The real Islamophobes in our society are those who are afraid to permit respectful criticism or analysis of Islam.
At the hands of the cowards at government-funded NPR, Juan Williams has become the latest victim of extreme Islamophobia. Michelle Malkin takes note:
Un-freaking-believable.Cable news blogger Johnny Dollar red-flagged NPR media correspondent David Folkenflik’s Twitter feed, which announced tonight that liberal NPR analyst/Fox News contributor Juan Williams’ contract was terminated — over comments Williams made about Muslims on The O’Reilly Factor. He gave his honest opinion: “[W]hen I get on the plane, I got to tell you, if I see people who are in Muslim garb and I think, you know, they are identifying themselves first and foremost as Muslims, I get worried. I get nervous.”
NPR was spooked by acknowledgement of fear. Truly un-freaking-believable.
The New York Times reports:
The move came after Mr. Williams, who is also a Fox News political analyst, appeared on the “The O’Reilly Factor” on Monday. On the show, the host, Bill O’Reilly, asked him to respond to the notion that the United States was facing a “Muslim dilemma.” Mr. O’Reilly said, “The cold truth is that in the world today jihad, aided and abetted by some Muslim nations, is the biggest threat on the planet.”Mr. Williams said he concurred with Mr. O’Reilly.He continued: “I mean, look, Bill, I’m not a bigot. You know the kind of books I’ve written about the civil rights movement in this country...NPR said in its statement that the remarks “were inconsistent with our editorial standards and practices, and undermined his credibility as a news analyst with NPR.”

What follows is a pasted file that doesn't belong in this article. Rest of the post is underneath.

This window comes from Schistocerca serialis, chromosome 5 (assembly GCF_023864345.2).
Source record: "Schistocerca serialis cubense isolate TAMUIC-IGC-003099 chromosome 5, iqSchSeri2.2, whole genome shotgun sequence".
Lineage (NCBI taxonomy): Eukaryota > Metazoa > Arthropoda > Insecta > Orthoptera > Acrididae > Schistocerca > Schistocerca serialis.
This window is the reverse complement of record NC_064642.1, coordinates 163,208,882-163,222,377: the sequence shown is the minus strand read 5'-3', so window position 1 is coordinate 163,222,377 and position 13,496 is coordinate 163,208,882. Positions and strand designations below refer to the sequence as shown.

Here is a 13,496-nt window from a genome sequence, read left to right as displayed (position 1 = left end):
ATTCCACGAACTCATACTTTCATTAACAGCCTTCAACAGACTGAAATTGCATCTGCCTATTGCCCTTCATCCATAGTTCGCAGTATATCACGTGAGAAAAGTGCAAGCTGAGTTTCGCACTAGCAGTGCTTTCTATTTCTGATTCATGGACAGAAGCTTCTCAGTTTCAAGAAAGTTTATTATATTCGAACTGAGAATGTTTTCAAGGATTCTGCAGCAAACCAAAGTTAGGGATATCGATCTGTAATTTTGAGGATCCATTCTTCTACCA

Credibility, really? I'm more inclined to question the honesty and credibility of someone who claims not to be afraid of Islamist terrorism on airplanes.
NPR fired Juan Williams after receiving a de facto order from the Council on American-Islamic Relations:
NPR should address the fact that one of its news analysts seems to believe that all airline passengers who are perceived to be Muslim can legitimately be viewed as security threats," said CAIR National Executive Director Nihad Awad. "Such irresponsible and inflammatory comments...should not pass without action by NPR.
Here's a challenge to NPR: Just admit it, you’re scared of Muslims.
Who are the real Islamophobes?
[T]he Islamophobes are clearly not those who publicly defy Islam's threats and attacks and who just go ahead and publicly criticise it anyway and publicly mock it anyway. Where's the "phobia" in that? No, the phobia - the fear - is being shown by those who refrain from such criticism and such mockery, because they are afraid, and are afraid even to admit that they are afraid (because that too might be interpreted as an implied criticism of the thuggishness of that which they are refraining from criticising or mocking).Although I have long been irritated by the suggestion that to fear Islam is in any way irrational, I had truly never thought of this particular point. Next time you dare to criticise Islam for being, oh, I don't know, evil, or something along those lines, and somebody says you are an Islamophobe, say: "Well, yes, I am a little bit scared of Islam because it is indeed scary. But you are even more scared of it, so scared that you dare not admit the truth of what I am saying. You are even more of an Islamophobe than I am."
Man up, NPR. Or at least admit you're afraid.